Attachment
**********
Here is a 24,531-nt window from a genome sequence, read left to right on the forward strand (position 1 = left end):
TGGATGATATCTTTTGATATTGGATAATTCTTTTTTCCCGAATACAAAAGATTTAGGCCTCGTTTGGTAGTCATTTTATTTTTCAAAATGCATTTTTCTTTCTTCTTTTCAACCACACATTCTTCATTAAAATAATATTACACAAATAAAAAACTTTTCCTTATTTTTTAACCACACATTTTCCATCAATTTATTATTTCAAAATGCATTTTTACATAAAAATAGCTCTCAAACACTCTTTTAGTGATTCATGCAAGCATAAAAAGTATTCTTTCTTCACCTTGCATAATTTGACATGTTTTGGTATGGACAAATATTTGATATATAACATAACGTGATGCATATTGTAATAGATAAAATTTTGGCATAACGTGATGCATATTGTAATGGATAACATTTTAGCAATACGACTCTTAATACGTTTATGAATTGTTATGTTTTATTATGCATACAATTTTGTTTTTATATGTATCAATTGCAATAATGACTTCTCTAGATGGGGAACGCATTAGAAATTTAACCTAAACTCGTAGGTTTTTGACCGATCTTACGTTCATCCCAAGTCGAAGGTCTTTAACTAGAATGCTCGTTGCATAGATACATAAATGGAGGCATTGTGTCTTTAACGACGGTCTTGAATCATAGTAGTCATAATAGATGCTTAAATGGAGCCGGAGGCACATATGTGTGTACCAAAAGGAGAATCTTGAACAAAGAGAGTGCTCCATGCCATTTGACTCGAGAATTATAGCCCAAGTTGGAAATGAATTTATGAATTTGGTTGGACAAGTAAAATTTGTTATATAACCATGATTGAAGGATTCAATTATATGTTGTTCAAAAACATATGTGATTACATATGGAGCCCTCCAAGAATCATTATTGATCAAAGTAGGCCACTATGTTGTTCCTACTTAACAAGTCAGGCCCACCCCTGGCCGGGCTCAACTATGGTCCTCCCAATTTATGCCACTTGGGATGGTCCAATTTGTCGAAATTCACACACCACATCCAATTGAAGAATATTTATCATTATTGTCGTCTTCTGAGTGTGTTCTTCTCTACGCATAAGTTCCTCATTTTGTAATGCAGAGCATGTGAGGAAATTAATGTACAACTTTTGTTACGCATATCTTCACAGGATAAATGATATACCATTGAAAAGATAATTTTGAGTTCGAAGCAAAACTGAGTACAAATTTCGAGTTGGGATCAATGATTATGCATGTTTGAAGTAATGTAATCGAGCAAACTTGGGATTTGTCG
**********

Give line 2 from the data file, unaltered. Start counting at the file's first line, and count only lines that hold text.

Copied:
TGGATGATATCTTTTGATATTGGATAATTCTTTTTTCCCGAATACAAAAGATTTAGGCCTCGTTTGGTAGTCATTTTATTTTTCAAAATGCATTTTTCTTTCTTCTTTTCAACCACACATTCTTCATTAAAATAATATTACACAAATAAAAAACTTTTCCTTATTTTTTAACCACACATTTTCCATCAATTTATTATTTCAAAATGCATTTTTACATAAAAATAGCTCTCAAACACTCTTTTAGTGATTCATGCAAGCATAAAAAGTATTCTTTCTTCACCTTGCATAATTTGACATGTTTTGGTATGGACAAATATTTGATATATAACATAACGTGATGCATATTGTAATAGATAAAATTTTGGCATAACGTGATGCATATTGTAATGGATAACATTTTAGCAATACGACTCTTAATACGTTTATGAATTGTTATGTTTTATTATGCATACAATTTTGTTTTTATATGTATCAATTGCAATAATGACTTCTCTAGATGGGGAACGCATTAGAAATTTAACCTAAACTCGTAGGTTTTTGACCGATCTTACGTTCATCCCAAGTCGAAGGTCTTTAACTAGAATGCTCGTTGCATAGATACATAAATGGAGGCATTGTGTCTTTAACGACGGTCTTGAATCATAGTAGTCATAATAGATGCTTAAATGGAGCCGGAGGCACATATGTGTGTACCAAAAGGAGAATCTTGAACAAAGAGAGTGCTCCATGCCATTTGACTCGAGAATTATAGCCCAAGTTGGAAATGAATTTATGAATTTGGTTGGACAAGTAAAATTTGTTATATAACCATGATTGAAGGATTCAATTATATGTTGTTCAAAAACATATGTGATTACATATGGAGCCCTCCAAGAATCATTATTGATCAAAGTAGGCCACTATGTTGTTCCTACTTAACAAGTCAGGCCCACCCCTGGCCGGGCTCAACTATGGTCCTCCCAATTTATGCCACTTGGGATGGTCCAATTTGTCGAAATTCACACACCACATCCAATTGAAGAATATTTATCATTATTGTCGTCTTCTGAGTGTGTTCTTCTCTACGCATAAGTTCCTCATTTTGTAATGCAGAGCATGTGAGGAAATTAATGTACAACTTTTGTTACGCATATCTTCACAGGATAAATGATATACCATTGAAAAGATAATTTTGAGTTCGAAGCAAAACTGAGTACAAATTTCGAGTTGGGATCAATGATTATGCATGTTTGAAGTAATGTAATCGAGCAAACTTGGGATTTGTCG